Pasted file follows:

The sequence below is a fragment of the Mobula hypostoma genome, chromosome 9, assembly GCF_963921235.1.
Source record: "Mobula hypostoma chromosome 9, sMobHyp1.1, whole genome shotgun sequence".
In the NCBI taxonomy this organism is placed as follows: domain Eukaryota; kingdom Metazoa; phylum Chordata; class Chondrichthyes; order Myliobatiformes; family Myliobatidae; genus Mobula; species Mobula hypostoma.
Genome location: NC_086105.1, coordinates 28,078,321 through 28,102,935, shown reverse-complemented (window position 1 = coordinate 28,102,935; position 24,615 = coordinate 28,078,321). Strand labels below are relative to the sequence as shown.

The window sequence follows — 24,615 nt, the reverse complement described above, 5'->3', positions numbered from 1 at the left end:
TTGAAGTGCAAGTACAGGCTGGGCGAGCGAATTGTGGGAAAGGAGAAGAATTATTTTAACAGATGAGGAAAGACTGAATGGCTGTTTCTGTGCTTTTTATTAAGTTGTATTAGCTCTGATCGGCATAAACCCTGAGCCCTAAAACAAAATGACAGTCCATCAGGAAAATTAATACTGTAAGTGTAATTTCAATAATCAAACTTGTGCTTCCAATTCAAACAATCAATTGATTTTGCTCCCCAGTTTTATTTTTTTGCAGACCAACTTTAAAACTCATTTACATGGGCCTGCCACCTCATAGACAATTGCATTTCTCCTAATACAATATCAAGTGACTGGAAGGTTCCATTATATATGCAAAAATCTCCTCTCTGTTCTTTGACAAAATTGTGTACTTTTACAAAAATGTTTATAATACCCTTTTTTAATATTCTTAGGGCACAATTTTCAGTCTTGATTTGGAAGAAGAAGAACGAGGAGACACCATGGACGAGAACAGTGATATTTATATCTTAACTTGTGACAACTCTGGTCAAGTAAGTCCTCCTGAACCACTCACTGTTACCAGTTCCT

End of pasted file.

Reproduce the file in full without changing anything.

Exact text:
The sequence below is a fragment of the Mobula hypostoma genome, chromosome 9, assembly GCF_963921235.1.
Source record: "Mobula hypostoma chromosome 9, sMobHyp1.1, whole genome shotgun sequence".
In the NCBI taxonomy this organism is placed as follows: domain Eukaryota; kingdom Metazoa; phylum Chordata; class Chondrichthyes; order Myliobatiformes; family Myliobatidae; genus Mobula; species Mobula hypostoma.
Genome location: NC_086105.1, coordinates 28,078,321 through 28,102,935, shown reverse-complemented (window position 1 = coordinate 28,102,935; position 24,615 = coordinate 28,078,321). Strand labels below are relative to the sequence as shown.

The window sequence follows — 24,615 nt, the reverse complement described above, 5'->3', positions numbered from 1 at the left end:
TTGAAGTGCAAGTACAGGCTGGGCGAGCGAATTGTGGGAAAGGAGAAGAATTATTTTAACAGATGAGGAAAGACTGAATGGCTGTTTCTGTGCTTTTTATTAAGTTGTATTAGCTCTGATCGGCATAAACCCTGAGCCCTAAAACAAAATGACAGTCCATCAGGAAAATTAATACTGTAAGTGTAATTTCAATAATCAAACTTGTGCTTCCAATTCAAACAATCAATTGATTTTGCTCCCCAGTTTTATTTTTTTGCAGACCAACTTTAAAACTCATTTACATGGGCCTGCCACCTCATAGACAATTGCATTTCTCCTAATACAATATCAAGTGACTGGAAGGTTCCATTATATATGCAAAAATCTCCTCTCTGTTCTTTGACAAAATTGTGTACTTTTACAAAAATGTTTATAATACCCTTTTTTAATATTCTTAGGGCACAATTTTCAGTCTTGATTTGGAAGAAGAAGAACGAGGAGACACCATGGACGAGAACAGTGATATTTATATCTTAACTTGTGACAACTCTGGTCAAGTAAGTCCTCCTGAACCACTCACTGTTACCAGTTCCT